The researchers of the Carnegie Mellon University (CMU) have developed a camera system that can detect sound vibrations with a level of precision that allows audio to be recreated without inference or microphone. The company? Work of the team of Robotics Institute (RI) of the CMU School of Computer Science to build the system, consisting of two cameras and a laser.
The camera system can detect “high-speed, low-amplitude surface vibrations” that the human eye cannot see, the university said in a press release.
Low cost cameras, very high performance
The system is equipped with regular cameras rather than the high-speed ones used in previous research, which will lead to a significant reduction in costs. “We've made the optical microphone much more practical and usable,” he said Srinivasa Narasimhan, professor of Robotics and head of the Illumination and Imaging Laboratory. “We have improved quality while reducing costs.”
An algorithm compares the speckle patterns captured by a shutter and a global shutter. Uses the differences between the models to calculate vibrations and recreate audio. A speckled pattern (which in this case is created by the laser) refers to the behavior of coherent light in space after it has been reflected from a rough surface. This behavior changes when the surface vibrates. The rolling shutter quickly scans an image from one end to the other, while a rolling shutter captures an entire image at once.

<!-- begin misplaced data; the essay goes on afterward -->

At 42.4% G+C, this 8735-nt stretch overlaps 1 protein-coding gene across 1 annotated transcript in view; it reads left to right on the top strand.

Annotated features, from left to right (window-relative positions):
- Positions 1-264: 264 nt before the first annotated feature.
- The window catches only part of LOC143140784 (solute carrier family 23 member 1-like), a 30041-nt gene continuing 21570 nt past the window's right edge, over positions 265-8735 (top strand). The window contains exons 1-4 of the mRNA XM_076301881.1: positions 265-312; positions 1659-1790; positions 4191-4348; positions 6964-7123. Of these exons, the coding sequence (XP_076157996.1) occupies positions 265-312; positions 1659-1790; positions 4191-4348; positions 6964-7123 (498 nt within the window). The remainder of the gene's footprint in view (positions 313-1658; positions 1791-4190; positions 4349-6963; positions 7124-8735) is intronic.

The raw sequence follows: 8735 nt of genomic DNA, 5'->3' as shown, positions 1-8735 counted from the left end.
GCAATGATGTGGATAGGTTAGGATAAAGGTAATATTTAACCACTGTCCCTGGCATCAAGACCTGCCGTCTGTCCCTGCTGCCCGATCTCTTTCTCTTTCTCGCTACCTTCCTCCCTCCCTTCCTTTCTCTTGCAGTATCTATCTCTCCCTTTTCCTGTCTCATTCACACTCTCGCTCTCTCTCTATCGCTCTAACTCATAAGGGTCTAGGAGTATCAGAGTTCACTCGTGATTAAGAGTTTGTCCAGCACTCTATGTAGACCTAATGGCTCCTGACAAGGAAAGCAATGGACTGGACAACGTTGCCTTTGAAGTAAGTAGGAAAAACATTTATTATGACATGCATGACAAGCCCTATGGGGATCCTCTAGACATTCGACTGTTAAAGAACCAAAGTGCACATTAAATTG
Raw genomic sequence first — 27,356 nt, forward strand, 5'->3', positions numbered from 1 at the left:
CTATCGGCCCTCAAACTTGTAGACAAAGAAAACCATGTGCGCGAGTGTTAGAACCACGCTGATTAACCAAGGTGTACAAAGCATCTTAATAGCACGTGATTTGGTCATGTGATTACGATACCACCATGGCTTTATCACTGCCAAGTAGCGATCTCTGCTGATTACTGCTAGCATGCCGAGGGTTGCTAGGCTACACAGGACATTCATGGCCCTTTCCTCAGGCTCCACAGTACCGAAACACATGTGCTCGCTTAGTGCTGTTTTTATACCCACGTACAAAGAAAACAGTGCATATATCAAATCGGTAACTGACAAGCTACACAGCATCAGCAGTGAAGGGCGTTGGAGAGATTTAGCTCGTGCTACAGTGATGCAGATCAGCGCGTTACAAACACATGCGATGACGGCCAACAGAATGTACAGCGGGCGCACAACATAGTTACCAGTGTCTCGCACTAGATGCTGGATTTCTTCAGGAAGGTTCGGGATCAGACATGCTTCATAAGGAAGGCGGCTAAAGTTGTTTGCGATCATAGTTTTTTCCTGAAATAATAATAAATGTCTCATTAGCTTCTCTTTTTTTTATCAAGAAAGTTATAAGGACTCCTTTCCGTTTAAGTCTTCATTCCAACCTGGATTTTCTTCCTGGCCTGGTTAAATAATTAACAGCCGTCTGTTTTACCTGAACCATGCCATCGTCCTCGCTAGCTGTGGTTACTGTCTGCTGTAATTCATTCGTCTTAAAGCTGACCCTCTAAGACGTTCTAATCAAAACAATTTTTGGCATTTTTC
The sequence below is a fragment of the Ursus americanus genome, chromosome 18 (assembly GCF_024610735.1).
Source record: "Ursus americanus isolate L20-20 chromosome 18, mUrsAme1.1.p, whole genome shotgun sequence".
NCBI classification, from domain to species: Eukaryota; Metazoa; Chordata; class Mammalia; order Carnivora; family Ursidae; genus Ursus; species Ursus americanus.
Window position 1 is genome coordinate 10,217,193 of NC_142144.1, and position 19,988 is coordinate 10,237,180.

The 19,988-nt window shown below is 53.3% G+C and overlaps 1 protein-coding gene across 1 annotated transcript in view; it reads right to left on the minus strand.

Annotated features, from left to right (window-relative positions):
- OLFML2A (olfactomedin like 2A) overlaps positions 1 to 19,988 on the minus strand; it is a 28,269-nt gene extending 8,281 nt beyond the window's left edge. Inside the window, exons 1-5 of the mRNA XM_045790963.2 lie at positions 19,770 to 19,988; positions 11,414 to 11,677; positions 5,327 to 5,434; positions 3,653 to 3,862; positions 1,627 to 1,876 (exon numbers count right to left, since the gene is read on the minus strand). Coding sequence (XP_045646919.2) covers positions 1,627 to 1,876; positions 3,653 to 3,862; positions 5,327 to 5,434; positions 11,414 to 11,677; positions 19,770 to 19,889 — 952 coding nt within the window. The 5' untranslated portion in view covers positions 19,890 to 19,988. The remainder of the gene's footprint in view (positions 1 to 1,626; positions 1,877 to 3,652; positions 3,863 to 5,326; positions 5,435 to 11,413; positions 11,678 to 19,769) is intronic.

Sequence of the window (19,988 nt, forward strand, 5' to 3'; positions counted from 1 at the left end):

“This system pushes the limits of what can be done with computer vision,” assistant professor Matthew O'Toole, co-author of a document about the system, he said. “This is a new mechanism for capturing high-speed, tiny vibrations and presents a new area of research.”
Isolate the different sounds with a normal video shoot
The researchers say they were able to isolate the audio of the guitars being played at the same time. They claim that the system was able to focus on a bag of chips and use only its vibrations to reconstruct its sound. The audio was transmitted from a speaker with a fidelity never achieved before.
There are many potential applications for this technology. The researchers suggest, for example, that the system could monitor vibrations from machines in a factory to look for signs of problems. Sound engineers might also isolate the sound from an instrument to enhance the mix. Essentially, it could help eliminate ambient noise from audio recordings.